Public Statements & Remarks

Dissenting Statement of Commissioner Caroline D. Pham on Examination by Enforcement

August 29, 2023


I respectfully dissent from the order and settlement in the administrative proceeding In re Goldman Sachs & Co. LLC, because I believe that this enforcement action is fundamentally unfair, unjust, and does not best serve the public interest.  Based on my review of the record, I believe that this enforcement action is wrong—we are not doing the right thing here on vendor issues arising out of the unprecedented move to remote work because of the COVID-19 pandemic, and I cannot support it.

Regulation by enforcement has a darker counterpart.  This order and settlement reflects the Commission’s disturbing trend of “examination by enforcement”—where the Division of Enforcement imposes a disproportionately high civil monetary penalty for one-off, non-material operational or technical issues with no misconduct, harm to clients, or financial losses, and that every other major regulatory authority addresses through an examination program conducted by supervisory staff (i.e., examiners).

By taking this approach, the CFTC is an outlier amongst U.S. and non-U.S. regulators.  It does not best serve the Commission’s mandate to provide oversight of market participants, and it does not meaningfully contribute to market integrity.  Examination by enforcement is inherently ad hoc, not applied consistently across market participants, and does not provide a horizontal view to inform the Commission of potential systemic risk.

Ten years after the enactment of the Dodd-Frank Act is far too long for the Commission to have failed to develop an examination program for its most systemically important registrants, and the reliance on enforcement actions and headline-grabbing dollar figures is no substitute for ongoing oversight by supervisory staff with the requisite expertise and experience to actually understand and ensure that our registrants have robust risk management and compliance programs.  Bank examiners undergo years of specialized training and certification, and often have more than a decade of examination experience before being assigned to cover a global systemically important bank (GSIB).

In contrast, the Division of Enforcement is the only division that can uphold our agency’s statutory mission to protect our markets from fraud, manipulation, or other abusive practices.  This is where the Division is the pre-eminent expert in prosecuting fraud in the global commodity markets.  The Division has had resounding success in using our unique global jurisdiction to seek and penalize bad actors, and this should be the first priority.  I would like to see the Division focus its talent and resources on cases that will bring justice for victims, protect those that cannot protect themselves, and root out misconduct and wrongdoing—this is our core mission and core strength.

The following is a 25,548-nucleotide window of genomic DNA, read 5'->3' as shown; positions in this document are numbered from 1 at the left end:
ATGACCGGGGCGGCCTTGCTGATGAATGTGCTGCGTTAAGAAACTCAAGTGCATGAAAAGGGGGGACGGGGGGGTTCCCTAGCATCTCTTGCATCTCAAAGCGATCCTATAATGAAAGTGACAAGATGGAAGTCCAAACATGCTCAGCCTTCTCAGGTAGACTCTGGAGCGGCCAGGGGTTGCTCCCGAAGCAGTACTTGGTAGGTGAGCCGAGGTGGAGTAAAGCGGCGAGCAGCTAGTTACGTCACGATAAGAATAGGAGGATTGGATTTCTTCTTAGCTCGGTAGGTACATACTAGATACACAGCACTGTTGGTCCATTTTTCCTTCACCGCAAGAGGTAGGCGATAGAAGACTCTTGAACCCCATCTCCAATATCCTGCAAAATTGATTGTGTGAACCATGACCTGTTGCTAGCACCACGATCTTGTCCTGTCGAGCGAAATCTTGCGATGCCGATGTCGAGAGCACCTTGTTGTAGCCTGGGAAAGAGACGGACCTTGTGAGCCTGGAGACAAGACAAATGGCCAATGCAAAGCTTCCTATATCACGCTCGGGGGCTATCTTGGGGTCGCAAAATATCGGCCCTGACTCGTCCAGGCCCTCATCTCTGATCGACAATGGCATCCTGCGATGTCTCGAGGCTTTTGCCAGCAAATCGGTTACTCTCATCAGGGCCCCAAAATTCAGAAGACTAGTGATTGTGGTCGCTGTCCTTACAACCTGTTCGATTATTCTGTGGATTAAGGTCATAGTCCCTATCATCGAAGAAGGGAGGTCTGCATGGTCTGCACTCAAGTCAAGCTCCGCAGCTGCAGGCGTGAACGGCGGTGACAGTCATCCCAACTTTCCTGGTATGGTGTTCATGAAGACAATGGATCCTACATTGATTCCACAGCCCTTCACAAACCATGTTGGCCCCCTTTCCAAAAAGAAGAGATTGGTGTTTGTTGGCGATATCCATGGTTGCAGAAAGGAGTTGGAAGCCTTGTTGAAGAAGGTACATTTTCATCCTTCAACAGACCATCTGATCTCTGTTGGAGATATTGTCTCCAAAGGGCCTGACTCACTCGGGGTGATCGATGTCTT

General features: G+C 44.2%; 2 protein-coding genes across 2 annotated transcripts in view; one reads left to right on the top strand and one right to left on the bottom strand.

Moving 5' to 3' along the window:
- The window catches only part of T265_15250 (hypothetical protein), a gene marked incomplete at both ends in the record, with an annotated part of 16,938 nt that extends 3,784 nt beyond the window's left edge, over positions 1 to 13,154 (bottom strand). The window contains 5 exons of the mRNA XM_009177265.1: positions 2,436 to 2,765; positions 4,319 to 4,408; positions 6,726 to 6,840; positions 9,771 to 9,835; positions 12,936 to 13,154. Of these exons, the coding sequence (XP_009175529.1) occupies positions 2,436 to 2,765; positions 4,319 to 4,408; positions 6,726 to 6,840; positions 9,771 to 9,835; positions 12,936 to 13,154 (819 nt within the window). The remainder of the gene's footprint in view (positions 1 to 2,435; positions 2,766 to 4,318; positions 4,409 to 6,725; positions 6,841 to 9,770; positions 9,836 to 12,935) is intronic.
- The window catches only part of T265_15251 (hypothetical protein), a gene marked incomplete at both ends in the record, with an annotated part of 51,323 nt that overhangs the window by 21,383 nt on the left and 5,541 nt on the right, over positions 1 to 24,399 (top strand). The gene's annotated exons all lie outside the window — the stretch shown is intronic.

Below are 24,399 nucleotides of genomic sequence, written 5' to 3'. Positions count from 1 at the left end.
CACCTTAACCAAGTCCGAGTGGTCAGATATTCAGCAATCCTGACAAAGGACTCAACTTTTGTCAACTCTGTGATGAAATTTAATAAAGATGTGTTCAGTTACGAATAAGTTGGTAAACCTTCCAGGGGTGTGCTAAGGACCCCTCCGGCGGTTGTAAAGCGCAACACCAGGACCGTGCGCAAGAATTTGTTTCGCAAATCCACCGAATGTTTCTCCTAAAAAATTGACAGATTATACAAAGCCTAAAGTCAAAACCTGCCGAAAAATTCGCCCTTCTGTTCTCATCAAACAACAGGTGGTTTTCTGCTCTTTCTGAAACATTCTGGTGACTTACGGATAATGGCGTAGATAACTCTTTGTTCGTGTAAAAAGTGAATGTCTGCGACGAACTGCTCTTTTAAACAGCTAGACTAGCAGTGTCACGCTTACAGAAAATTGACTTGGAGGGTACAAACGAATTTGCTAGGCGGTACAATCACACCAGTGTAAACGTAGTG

Moreover, I believe that this enforcement action and civil monetary penalty is a callous approach to the challenges and unspeakable human tragedy of the COVID-19 pandemic, and the near-overnight switch to remote work that was required due to civil and criminal quarantine laws and other restrictions imposed by governments everywhere as the world struggled to combat the spread of infection and disease.

Regulations never contemplated and were never designed for remote work, and some were even impossible to comply with under the circumstances (such as physical or location-based requirements).  The shift to remote work created extensive compliance challenges for our registrants that I do not think the Commission or the staff neither comprehend nor appreciate.

I do not doubt that hundreds of thousands of people in operations, technology, finance, risk, compliance, legal, regulatory, Human Resources, and other control function personnel across the industry and across the world, all rose to the occasion and worked valiantly and around-the-clock to design and implement new technology solutions, procedures, and processes to comply with regulatory requirements.  These new compliance solutions took time to implement, and as unforeseen issues popped up, might have needed additional fixes. Many, many of these personnel did all this during personal upheaval to their lives and while working remotely themselves, as team members, colleagues, family, and friends died from COVID.

Every government authority and regulator around the world provided temporary relief or forbearance from regulatory requirements in light of the pandemic and devastating impact to business, including the CFTC and other U.S. regulators. But I am not aware of any regulator in any public consent order imposing sanctions and penalties for one-off, non-material operational or technical issues arising from the pandemic—especially for the use of vendors to support remote work. It will only be the CFTC with that dubious distinction and disregard for the human reality.

That is why I think this is wrong.